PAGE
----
As we aspire to have good and mutually beneficial relations with all in the international community, the Ministry will continue to exert its efforts to normalise relations for the benefit of the country. It is only fair that Zimbabwe be given an opportunity to work in harmony and collaboration with other countries and organizations in pursuit of its national interests. Your role in supporting and enhancing those efforts will be crucial.
The Ministry has been expanded and indeed rebranded to include International Trade so as to reflect the thrust articulated by His Excellency the President that, henceforth, the primary focus of our Diplomacy and of our diplomatic representation abroad must be trade, investment and tourism promotion - in other words, “economic diplomacy”.
There has been overall enthusiasm and positive reaction to the President’s economic development vision - Vision 2030 - and the related policy pronouncements. A number of potential investors in such fields as energy, mining, manufacturing, agriculture and the tourism/hospitality sectors have visited the country to explore, identify or firm-up on already identified investment opportunities.
There is an encouraging level of regional and international interest in the ongoing exercise to privatise a number of our State Owned Enterprises : an exercise which is gathering momentum and is likely to see a significant dilution of Government shareholding in such Entities as TelOne, NetOne, IDBZ, Agribank and POSB amongst many others.
You have a key role to play within this broad economic diplomacy agenda by actively seeking-out and engaging potential investors, countries and organisations that seek to establish and deepen business and economic relations with Zimbabwe. You must assiduously market the country as a preferred destination for investors and tourists.
Efforts are underway to create a conducive environment to attract significant and sustained FDI. Government is determined to protect all foreign investments including those covered by Bilateral Investment Promotion and Protection Agreements (BIPPAs). Government has resolved to address all BIPPA violations and to compensate all those whose investments were affected by the land reform programme.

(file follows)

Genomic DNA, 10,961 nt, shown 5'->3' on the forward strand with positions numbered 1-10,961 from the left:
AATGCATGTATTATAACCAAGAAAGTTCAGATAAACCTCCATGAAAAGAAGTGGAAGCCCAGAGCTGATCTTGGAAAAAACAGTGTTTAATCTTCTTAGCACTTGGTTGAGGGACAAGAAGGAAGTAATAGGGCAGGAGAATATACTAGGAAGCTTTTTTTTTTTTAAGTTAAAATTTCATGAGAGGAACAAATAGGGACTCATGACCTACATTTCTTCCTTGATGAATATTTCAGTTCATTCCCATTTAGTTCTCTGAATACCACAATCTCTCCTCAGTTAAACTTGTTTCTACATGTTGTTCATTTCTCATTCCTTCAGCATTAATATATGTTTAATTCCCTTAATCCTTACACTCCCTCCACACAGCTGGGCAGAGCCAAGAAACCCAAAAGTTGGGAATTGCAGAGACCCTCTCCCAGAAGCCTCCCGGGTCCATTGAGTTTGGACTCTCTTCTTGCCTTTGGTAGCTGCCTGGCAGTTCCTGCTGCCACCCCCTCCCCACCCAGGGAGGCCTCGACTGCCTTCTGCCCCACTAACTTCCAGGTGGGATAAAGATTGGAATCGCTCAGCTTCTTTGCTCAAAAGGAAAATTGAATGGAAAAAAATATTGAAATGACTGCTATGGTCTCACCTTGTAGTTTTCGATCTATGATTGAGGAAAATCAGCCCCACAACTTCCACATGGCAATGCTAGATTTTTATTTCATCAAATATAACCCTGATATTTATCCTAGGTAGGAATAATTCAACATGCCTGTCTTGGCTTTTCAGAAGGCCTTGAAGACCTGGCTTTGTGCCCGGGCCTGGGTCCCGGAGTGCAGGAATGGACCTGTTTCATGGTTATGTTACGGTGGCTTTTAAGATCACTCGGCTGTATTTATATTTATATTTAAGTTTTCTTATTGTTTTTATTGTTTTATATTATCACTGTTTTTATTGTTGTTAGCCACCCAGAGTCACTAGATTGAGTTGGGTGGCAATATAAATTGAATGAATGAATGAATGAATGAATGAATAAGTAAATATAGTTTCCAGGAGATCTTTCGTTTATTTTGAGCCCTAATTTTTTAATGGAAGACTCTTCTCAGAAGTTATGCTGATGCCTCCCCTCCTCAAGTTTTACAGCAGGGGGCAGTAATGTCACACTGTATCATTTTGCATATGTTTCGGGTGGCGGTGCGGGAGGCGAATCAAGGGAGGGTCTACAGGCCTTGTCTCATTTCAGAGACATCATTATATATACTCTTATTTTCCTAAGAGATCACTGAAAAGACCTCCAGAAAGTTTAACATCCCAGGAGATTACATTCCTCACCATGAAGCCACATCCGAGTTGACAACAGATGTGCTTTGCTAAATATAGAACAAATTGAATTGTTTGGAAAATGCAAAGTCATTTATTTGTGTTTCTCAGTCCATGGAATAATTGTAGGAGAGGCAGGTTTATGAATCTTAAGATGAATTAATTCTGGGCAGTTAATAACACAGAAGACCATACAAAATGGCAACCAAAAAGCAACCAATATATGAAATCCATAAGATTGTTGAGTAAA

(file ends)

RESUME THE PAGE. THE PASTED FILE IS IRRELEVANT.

In the same spirit, you are all aware that the government is improving the ease of doing business in the country. Amendments have already been made to the Indigenisation and Economic Empowerment Act to reflect that the 51-49 percent requirement now only applies to natural resource-based investments in diamonds and platinum. But even these restrictions are under active review for possible relaxation and the further opening-up of our economy to those who would wish to invest in these highly lucrative sub-sectors. Foreign investors are welcome to do business in all other sectors.
Under the Transitional Stabilisation Programme (TSP) Government is also increasing support for companies, both local and foreign, engaged in beneficiating our minerals and/or in adding value to our raw materials in order to produce competitive products and increase our foreign currency earnings.
Re-engagement does not only relate to western countries and western financial institutions. It relates equally to our domestic policies and is clearly reflected in His Excellency’s ongoing outreach to all sectors of our community including, of course, the process of National Dialogue which is slowly gathering momentum and impact.
From our perspective as the Foreign and International Trade Ministry, another key component of re-engagement is the Zimbabwean Diaspora.
It is important that you have a clear understanding of the national “Diaspora Policy” and that, wherever appropriate, you develop a clear strategy at your Missions aimed at reaching out to the Diaspora. They are our people and they deserve our attention and support. An important element of that outreach must be to encourage Zimbabweans abroad to lend themselves, their skills and expertise towards the rebuilding of our economy ; and to contribute towards economic recovery by way of channelling investment through the various platforms and mechanisms put in place by Government - specifically by the Reserve Bank of Zimbabwe. We have to ensure that the full potential of all our nationals abroad is marshalled so that they fully participate in the economic recovery of their homeland.